Liahona Academy testimony

Liahona Academy is a boot camp styled boarding school for boys located outside Virgin in Utah. A boy died there in 2010.

I used to believe my 7 months in Liahona Academy had torn my soul from my own body, now I am so blessed to have known what having a loss of freedom feels like and it never leaves you.

My time is best spent in the light but I NEED to cast a spotlight upon private institutions such as this… I wanted a perfect ending and through experience I have learned the hard way, that some stories don’t have a clear beginning, middle, and end. Life is about not knowing, having to change, taking the moment and making the best of it! Without care towards what is going to happen next but always expecting ambiguity. It could all be for nothing or possibly for everything but their is no cure for this as many good people have been convinced that society is breaking down and it is collapsing around their children, they see their children trying drugs and believe they are going to die…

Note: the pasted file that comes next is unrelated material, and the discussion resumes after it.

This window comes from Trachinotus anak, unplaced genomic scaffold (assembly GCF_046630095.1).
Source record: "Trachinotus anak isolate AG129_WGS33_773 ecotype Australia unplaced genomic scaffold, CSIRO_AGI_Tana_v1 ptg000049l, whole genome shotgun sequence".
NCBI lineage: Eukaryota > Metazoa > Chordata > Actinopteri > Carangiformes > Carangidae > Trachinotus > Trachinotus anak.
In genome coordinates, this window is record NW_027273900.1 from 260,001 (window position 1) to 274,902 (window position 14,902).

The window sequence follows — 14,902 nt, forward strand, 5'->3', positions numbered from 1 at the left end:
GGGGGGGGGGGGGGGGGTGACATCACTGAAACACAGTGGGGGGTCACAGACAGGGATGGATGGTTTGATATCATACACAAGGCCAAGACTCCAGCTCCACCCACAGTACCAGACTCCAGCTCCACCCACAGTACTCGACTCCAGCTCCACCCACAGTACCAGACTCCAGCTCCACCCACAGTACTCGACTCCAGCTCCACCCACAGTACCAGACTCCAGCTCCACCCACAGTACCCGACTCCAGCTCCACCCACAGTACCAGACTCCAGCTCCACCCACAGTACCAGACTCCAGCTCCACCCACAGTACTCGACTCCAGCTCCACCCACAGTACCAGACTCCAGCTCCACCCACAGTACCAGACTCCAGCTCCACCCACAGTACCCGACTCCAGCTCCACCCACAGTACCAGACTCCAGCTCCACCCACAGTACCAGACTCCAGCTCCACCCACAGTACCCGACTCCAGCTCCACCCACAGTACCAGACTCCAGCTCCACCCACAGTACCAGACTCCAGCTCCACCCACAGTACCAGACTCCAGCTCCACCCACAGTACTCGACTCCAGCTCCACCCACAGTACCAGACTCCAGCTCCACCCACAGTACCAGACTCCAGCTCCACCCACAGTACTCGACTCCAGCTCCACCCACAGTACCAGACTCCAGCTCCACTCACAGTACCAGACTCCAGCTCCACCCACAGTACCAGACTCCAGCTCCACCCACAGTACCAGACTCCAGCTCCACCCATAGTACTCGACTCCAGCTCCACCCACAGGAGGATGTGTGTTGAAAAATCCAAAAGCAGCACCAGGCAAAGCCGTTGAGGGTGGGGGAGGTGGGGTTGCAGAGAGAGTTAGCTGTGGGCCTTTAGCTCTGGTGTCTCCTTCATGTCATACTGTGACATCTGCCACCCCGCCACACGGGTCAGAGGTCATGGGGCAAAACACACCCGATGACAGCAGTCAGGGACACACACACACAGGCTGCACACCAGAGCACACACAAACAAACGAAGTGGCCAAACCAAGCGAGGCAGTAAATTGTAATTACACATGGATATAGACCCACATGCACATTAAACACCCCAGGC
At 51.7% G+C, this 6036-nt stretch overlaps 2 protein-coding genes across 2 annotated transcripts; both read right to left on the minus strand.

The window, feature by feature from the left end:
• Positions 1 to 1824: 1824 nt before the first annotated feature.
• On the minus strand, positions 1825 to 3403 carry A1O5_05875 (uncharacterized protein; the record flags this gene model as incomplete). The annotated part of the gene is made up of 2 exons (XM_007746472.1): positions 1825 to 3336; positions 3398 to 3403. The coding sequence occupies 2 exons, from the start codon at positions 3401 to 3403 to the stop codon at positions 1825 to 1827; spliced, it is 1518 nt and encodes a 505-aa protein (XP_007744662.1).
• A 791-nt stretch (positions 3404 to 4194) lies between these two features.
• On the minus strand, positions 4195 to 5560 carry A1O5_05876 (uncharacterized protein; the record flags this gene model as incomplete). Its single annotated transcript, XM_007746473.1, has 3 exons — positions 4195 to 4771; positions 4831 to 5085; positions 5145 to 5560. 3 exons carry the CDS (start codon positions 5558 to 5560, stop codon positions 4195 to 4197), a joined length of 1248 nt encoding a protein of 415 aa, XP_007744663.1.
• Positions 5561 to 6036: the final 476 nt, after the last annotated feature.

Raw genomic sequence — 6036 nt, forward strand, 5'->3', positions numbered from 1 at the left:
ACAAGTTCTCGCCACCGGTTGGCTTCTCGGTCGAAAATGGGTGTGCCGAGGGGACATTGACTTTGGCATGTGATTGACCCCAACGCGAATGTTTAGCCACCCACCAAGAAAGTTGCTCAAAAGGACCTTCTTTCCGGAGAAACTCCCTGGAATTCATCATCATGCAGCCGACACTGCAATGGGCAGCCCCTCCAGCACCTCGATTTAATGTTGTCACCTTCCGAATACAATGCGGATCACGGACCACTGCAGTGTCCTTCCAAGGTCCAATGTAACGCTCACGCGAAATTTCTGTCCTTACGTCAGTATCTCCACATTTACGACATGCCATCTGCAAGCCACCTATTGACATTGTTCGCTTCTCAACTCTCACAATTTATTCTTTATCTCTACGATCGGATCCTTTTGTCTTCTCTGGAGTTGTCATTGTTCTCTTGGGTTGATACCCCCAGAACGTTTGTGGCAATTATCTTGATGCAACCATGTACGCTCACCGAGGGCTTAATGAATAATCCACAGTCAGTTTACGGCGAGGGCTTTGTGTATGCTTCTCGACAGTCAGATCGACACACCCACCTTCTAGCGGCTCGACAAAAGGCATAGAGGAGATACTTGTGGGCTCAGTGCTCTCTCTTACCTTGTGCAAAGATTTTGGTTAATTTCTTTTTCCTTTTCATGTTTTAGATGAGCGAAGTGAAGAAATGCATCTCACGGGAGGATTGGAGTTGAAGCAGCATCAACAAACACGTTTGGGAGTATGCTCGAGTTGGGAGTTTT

My parents thought they took me to a place that was ran by professionals with an amazing success rate, the best place in the country! When in reality they were just creating molded tin soldiers. The staff did not have any serious certifiable knowledge or education to provide therapy of any kind to anyone for anything! Think about a situation where people are told you can physically, mentally and emotionally abuse other people in your own group because you are doing them a favor… Children become incredibly cruel in this type of environment, systematically setting a Lord of The Flies mentality among youth. The least human part of ourselves come out because that kind of anger comes from fear… It does not come from anything else but being scared out of your own mind!